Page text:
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While it is always exciting when a new, potentially big money client asks to sit down with you, attorneys need to be aware of potential red flags. As over a dozen lawyers learned, two of the biggest red flags include big financial figures from anonymous sources and hidden cameras.

However, as the ABA Journal's report explains, due diligence matters big time. Of the 16 attorneys put to the test in the 2016 investigation, only 1 was savvy enough to see the red flags and turn down the client at the first meeting.

Good ole fashioned investigative journalism out of Rhode Island has revealed that three of the state's high-ranking lawyers did not have active licenses to practice law in the state. As a result, all three have since resigned their positions.

For attorneys across the nation, there are a few important lessons to learn from each of these three attorneys' resignations. And while their breaches were not as severe as those that often make it into the Greedy Associates blog, they each can teach us something important.

Judge Goofs With Ghostwritten Rulings

Judges routinely ask attorneys to submit proposed rulings, but should they?

As officers of the court, attorneys have a duty to help administer justice. But there are limits to what they can do.

One former judge admitted that he asked attorneys to ghostwrite "a couple hundred" rulings. An independent review panel said the judge went too far in at least a dozen cases.

Continuing legal education is just one of those facts of life for lawyers. However, some lawyers know how to really work those pesky credit requirements to their own personal advantage. It's no secret, some CLE conferences blatantly appeal to special interests or activities, for example, the annual "CLE and Ski" in January.

After all, CLE is a legitimate expense related to maintaining one's professional license. As such, there's a good chance your CLE costs will be tax deductible. You may be wondering: Can I take a tax-deductible CLE summer vacation?

Leadership 101: Things You May Not Have Learned in Law School

If you didn't see "Leadership for Lawyers" in your law school curriculum, that's probably because it wasn't there.

But it should be, according to some educators. In a time when fewer people consider law school as an option, says one scholar, more law students and law schools should develop leadership skills.

"It is a moment of transformational change, calling for leadership in many nonprofit, government and business communities," says David G. Delaney, a senior fellow at the University of Maryland Center for Health and Homeland Security, Francis King Carey School of Law.

Here's Another Reason to Ditch Brain Training

So you're not that good at Sudoku. Maybe you can't spell it, or even know what it is.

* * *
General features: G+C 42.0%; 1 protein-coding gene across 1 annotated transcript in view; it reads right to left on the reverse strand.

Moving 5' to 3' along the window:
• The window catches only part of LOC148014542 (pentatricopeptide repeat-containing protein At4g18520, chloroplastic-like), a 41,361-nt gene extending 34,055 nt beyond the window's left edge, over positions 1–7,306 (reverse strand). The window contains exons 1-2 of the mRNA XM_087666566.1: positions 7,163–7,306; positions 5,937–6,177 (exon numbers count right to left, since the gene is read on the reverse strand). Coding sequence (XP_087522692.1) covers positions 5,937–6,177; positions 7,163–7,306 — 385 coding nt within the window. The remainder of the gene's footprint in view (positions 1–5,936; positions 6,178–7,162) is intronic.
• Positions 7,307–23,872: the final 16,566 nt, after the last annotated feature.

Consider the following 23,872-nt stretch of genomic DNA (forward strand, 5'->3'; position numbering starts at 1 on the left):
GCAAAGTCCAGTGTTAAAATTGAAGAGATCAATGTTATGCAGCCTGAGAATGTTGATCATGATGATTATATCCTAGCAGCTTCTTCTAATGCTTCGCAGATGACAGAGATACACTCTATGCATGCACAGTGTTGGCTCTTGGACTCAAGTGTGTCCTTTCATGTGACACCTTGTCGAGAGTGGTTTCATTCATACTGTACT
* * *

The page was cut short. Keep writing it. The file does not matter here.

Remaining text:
No worries. It's not as bad as you think, especially if you are an aging lawyer trying to train your brain with games and puzzles. (Sudoku, if you were wondering, is one of the most popular puzzles in the mobile world today.) Brain training, it turns out, might not be such a good idea after all because getting older is getting better.

American Jurisprudence 2d is the epitome of legal reference materials, the sin qua non for legal research. If you're not familiar with this legal encyclopedia, it's one massive, indispensable collection of American law. Coming in at over 140 volumes, its breadth of coverage and depth of research is unparalleled, covering everything from state criminal laws to obscure points of federal civil procedure.

Now, for the first time ever, portions of Am Jur 2d are available online, for free, right here on FindLaw.

Law schools excel at teaching the theory of law but not exactly its practice. You can spend years learning some of the nation's most important legal precedents and discussing obscure points of jurisprudence, but if you want to put that knowledge in to practice, you're going to need to get some experience.

Thankfully, you don't have to wait till you've graduated to start getting some experience in how law is actually practiced. Here are some ways to get your feet wet as a law student.

Reading the Law: Alternate Route to Becoming a Lawyer

Did you know that it's possible for you to become a lawyer without having first earned a J.D. at a law school? It's true. It's called "reading the law" and it's an alternate route that many students have considered when faced with few options, but a real burning need to become an attorney.

Still, it's a tough choice for many to make, and the statistics can be discouraging. Here are a few points you should consider.

Young Lawyers Need to Learn Tech Skills

In today's competitive job market, new lawyers need to learn tech skills if they want to stand out. When the economy crashed and technology began improving at a rapid pace, it became apparent that lawyers (especially solo lawyers) could no longer simply rely on tech-proficient staffers. It's time for lawyers to be their own best assistant when it comes to using computer applications and legal practice software in the day-to-day practice of law.